The learnability of A-bar chains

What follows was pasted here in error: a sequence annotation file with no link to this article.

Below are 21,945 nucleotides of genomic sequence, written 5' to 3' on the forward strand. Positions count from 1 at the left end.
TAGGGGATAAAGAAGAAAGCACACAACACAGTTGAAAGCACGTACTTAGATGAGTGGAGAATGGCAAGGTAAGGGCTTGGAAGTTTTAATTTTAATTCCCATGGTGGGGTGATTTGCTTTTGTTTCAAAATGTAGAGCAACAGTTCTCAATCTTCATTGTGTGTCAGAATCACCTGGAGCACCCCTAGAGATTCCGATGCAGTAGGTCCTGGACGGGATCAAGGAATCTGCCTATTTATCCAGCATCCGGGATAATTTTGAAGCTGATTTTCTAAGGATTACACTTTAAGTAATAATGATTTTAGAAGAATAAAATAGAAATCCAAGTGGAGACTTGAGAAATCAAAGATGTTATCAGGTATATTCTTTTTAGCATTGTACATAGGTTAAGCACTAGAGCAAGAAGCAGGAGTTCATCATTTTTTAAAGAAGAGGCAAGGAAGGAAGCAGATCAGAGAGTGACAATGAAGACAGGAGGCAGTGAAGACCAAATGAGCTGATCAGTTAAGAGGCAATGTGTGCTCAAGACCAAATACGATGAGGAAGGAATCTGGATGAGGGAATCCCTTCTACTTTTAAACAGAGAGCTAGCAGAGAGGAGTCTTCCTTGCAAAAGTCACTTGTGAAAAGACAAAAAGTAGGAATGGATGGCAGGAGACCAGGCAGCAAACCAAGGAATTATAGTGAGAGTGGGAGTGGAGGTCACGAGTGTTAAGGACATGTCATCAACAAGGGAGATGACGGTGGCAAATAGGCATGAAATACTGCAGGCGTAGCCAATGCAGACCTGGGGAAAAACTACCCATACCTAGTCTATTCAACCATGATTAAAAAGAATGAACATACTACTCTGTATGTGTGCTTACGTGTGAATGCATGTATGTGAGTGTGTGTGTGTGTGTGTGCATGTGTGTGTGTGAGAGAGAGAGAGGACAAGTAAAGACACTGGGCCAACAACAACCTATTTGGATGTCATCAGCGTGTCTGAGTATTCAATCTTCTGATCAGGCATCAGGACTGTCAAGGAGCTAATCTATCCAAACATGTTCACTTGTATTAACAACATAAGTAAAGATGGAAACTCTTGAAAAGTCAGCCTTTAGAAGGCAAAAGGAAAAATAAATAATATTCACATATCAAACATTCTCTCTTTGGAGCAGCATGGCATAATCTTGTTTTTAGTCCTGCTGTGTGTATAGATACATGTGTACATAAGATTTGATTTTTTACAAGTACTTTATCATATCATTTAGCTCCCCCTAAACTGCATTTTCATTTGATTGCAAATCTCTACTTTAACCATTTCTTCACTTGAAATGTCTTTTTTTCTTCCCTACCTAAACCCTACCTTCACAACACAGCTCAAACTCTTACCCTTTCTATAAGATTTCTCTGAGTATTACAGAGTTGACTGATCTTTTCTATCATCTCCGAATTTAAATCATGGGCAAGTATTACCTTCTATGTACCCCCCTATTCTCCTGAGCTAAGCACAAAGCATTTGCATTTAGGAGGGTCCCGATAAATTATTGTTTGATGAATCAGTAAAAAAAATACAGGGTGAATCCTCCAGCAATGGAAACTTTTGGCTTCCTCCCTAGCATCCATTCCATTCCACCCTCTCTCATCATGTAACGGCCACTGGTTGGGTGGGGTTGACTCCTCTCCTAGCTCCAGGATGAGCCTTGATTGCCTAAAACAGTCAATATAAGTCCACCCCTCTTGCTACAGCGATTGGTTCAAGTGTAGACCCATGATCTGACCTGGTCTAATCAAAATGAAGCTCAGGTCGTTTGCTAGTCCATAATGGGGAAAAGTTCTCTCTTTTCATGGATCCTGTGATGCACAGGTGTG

This paper discusses the learnability of long <i>wh</i>-questions. Taking longitudinal data from child Dutch an example, I will show that the acquisition of long <i>wh</i>-movement has been thoroughly prepared in previous acquisition steps. Each step defines a local relation that is preserved in the next acquisition step. The long <i>wh</i>-questions appear first with an intermediate pronoun in the speech of the child. My data show that the intermediate pronoun relies on the (previously acquired) relative paradigm which appears in Dutch as an apparently irregular mixture of <i>d</i>-pronouns and <i>w</i>-pronouns. The present view on the learnability of A-bar chains will lead to the following conclusions: (i) Long <i>wh</i>-movement can (hence must) be successive cyclic; (ii) Pied-piping follows from the preservation of licensing contexts only; (iii) Syntactic islands need not to be “learned”. They follow from a non-overlap of local movement domains.